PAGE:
• On October 28, 1914, another order-in-council was passed that required enemy aliens to register with authorities at different locations throughout Canada. From October 1914 to February 24, 1920, 80 000 individuals, the majority Ukrainian, were forced to report each month to special registrars, or to local North West Mounted Police forces.
  • Enemy aliens were issued with registration cards that identified them, their nationality, place of residence and place of employment. The registration cards had to be carried at all times, and those failing to do so could be subjected to arrest, fine or even imprisonment.
  • Only those enemy aliens who lived within 20 miles of a registration office were required to regularly report their movements, while those who lived far away from major urban centres were not required to report as frequently.
  • Restrictions were also imposed on freedom of speech, association and movement for enemy aliens. Municipalities were told to watch all Germans and Austrians living within their areas. Out of patriotism, many employers also dismissed Austrians and Germans from work.

Internment of enemy aliens

  • Many enemy aliens were interned over the course of the war for failing to regularly report as regulation demanded, or when attempting to leave Canada for the United States to seek work. In some cases, they voluntarily interned themselves, due to the extreme poverty they were facing during the war. In many instances, however, war-enhanced prejudice contributed to communities attempting to unload their poor enemy-alien populations into the internment camps.
  • In total, 8579 enemy aliens (including 81 women and 156 children) were incarcerated in one of the 24 internment camps across Canada. Only 3138 of these internees could be properly classified as prisoners of war (P.O.W.'s)—individuals captured under arms or reservists required to serve in the Austrian or German imperial forces—of these, 817 were active servicemen captured in Caribbean ports at the onset of the war and transferred to Canada.
  • The internment camps housed 7762 Canadian residents, 5954 non-Germans from the Austro-Hungarian Empire, 1192 Germans, 205 Turks and 99 Bulgarians.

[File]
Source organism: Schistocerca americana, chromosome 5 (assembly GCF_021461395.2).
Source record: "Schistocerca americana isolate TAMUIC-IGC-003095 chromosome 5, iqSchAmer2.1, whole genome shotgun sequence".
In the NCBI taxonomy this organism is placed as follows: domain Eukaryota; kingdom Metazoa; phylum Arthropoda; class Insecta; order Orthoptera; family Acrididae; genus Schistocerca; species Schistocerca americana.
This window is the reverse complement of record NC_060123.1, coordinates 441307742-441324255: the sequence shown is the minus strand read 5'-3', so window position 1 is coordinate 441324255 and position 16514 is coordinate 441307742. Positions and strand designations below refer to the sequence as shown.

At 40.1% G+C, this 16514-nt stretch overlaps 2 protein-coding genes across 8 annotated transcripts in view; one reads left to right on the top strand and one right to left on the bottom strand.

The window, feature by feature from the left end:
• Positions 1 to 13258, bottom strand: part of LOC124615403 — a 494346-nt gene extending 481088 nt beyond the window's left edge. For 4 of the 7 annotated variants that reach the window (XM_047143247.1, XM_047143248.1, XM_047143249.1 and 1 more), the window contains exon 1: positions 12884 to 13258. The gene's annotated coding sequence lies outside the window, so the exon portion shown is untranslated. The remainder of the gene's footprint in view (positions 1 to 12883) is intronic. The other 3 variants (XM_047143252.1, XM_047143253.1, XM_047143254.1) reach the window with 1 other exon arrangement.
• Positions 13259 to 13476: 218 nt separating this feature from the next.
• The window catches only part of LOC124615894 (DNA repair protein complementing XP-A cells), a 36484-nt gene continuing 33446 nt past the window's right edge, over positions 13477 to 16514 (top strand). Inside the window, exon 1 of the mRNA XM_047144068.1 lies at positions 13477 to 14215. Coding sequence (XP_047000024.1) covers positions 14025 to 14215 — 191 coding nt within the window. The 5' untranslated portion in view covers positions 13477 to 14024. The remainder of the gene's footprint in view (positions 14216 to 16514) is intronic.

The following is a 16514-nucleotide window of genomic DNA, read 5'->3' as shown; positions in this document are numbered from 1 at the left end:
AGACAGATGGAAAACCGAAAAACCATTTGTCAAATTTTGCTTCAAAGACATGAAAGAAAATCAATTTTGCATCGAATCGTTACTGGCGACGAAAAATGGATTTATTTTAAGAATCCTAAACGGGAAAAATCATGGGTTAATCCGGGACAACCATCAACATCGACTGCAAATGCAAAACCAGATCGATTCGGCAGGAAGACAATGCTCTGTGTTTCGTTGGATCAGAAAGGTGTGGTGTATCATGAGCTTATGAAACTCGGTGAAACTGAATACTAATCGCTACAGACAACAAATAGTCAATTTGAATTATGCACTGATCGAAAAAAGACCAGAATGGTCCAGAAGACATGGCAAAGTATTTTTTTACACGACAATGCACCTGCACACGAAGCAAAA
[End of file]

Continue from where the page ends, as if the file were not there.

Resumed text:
• Internees from the Austro-Hungarian Empire were officially designated as Austrians, although the vast majority were different minorities, including Hungarians, Czechs, Slovaks, Croats, Poles, Slovenes and Ukrainians. The majority of surnames in the camps were Ukrainian, which reflects the ethnic make-up of immigrants from Austria-Hungary in Canada at the outbreak of the war.
  • No Ukrainians carrying passports from the Russian Empire were interned during the war because Russia was an ally of Great Britain.

Internment camp conditions

  • The Hague Convention outlined rules for the employment of POWs. Internees were required to provide work only for their own comfort, cleanliness and health. Any work completed for the advantage of the government, or for the service of private individuals or corporations, was voluntary and required payment.
  • Internees received the same pay a Canadian soldier would receive for noncombat work (25 cents per day). Internees were put to work building roads, clearing land (including for experimental farms in northern Ontario and Québec), cutting wood, building railways, and building Canada’s national parks, including Banff National Park in Alberta.
  • Due to labour shortages across Canada during the last two years of the war, many internment camps closed between 1916 and 1918 when internees were shipped to larger camps, or paroled to private companies to work as full-time employees. They were allowed to work for private businesses; for municipal, provincial and federal levels of government; or for the railway companies.
  • Paroled Ukrainians were forced to move to different spots across Canada without their families, and many were employed in industries in which they had no previous experience.
  • Although many camps closed from 1916 to 1918, several camps (Vernon, British Columbia; Kapuskasing, Ontario; and Amherst, Nova Scotia) were not closed until 1919 or 1920, a full year and a half after the end of the war. Upon being released, internees’ possessions and finances were not always returned, and they often faced continual security checks.

Canada’s first national internment operations, 1914-1920

from A time for atonement: by Lubomyr Luciuk (Kingston: Limestone Press, 1988)
Published with the permission of Lubomyr Luciuk.